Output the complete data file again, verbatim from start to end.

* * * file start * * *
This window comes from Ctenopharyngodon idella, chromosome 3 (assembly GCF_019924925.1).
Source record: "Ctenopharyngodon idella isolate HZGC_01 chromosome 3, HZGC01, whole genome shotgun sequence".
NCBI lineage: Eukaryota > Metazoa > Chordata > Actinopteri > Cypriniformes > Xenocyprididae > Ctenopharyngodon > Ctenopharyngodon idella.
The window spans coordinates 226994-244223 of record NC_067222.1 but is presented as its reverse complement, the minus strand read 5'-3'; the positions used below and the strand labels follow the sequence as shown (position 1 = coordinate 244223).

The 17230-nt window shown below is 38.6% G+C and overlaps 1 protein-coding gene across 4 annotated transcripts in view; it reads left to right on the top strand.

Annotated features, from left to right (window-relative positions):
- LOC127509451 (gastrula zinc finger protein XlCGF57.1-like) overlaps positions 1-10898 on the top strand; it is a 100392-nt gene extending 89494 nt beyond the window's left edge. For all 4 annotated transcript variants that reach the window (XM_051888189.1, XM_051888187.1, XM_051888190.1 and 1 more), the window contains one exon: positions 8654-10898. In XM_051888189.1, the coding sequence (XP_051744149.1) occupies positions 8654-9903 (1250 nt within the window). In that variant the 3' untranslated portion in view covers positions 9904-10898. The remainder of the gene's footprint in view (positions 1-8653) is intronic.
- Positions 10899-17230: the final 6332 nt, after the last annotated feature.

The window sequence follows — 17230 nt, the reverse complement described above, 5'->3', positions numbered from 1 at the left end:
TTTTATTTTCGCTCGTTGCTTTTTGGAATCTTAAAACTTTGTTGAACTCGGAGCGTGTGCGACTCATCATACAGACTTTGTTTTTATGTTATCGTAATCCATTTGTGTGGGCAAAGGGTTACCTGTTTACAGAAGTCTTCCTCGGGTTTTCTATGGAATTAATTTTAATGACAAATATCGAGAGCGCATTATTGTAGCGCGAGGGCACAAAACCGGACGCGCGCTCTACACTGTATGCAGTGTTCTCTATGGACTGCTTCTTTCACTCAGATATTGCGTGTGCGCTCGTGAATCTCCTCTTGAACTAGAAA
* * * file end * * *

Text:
This window comes from Ctenopharyngodon idella, chromosome 3 (assembly GCF_019924925.1).
Source record: "Ctenopharyngodon idella isolate HZGC_01 chromosome 3, HZGC01, whole genome shotgun sequence".
NCBI lineage: Eukaryota > Metazoa > Chordata > Actinopteri > Cypriniformes > Xenocyprididae > Ctenopharyngodon > Ctenopharyngodon idella.
The window spans coordinates 226994-244223 of record NC_067222.1 but is presented as its reverse complement, the minus strand read 5'-3'; the positions used below and the strand labels follow the sequence as shown (position 1 = coordinate 244223).

The 17230-nt window shown below is 38.6% G+C and overlaps 1 protein-coding gene across 4 annotated transcripts in view; it reads left to right on the top strand.

Annotated features, from left to right (window-relative positions):
- LOC127509451 (gastrula zinc finger protein XlCGF57.1-like) overlaps positions 1-10898 on the top strand; it is a 100392-nt gene extending 89494 nt beyond the window's left edge. For all 4 annotated transcript variants that reach the window (XM_051888189.1, XM_051888187.1, XM_051888190.1 and 1 more), the window contains one exon: positions 8654-10898. In XM_051888189.1, the coding sequence (XP_051744149.1) occupies positions 8654-9903 (1250 nt within the window). In that variant the 3' untranslated portion in view covers positions 9904-10898. The remainder of the gene's footprint in view (positions 1-8653) is intronic.
- Positions 10899-17230: the final 6332 nt, after the last annotated feature.

The window sequence follows — 17230 nt, the reverse complement described above, 5'->3', positions numbered from 1 at the left end:
TTTTATTTTCGCTCGTTGCTTTTTGGAATCTTAAAACTTTGTTGAACTCGGAGCGTGTGCGACTCATCATACAGACTTTGTTTTTATGTTATCGTAATCCATTTGTGTGGGCAAAGGGTTACCTGTTTACAGAAGTCTTCCTCGGGTTTTCTATGGAATTAATTTTAATGACAAATATCGAGAGCGCATTATTGTAGCGCGAGGGCACAAAACCGGACGCGCGCTCTACACTGTATGCAGTGTTCTCTATGGACTGCTTCTTTCACTCAGATATTGCGTGTGCGCTCGTGAATCTCCTCTTGAACTAGAAA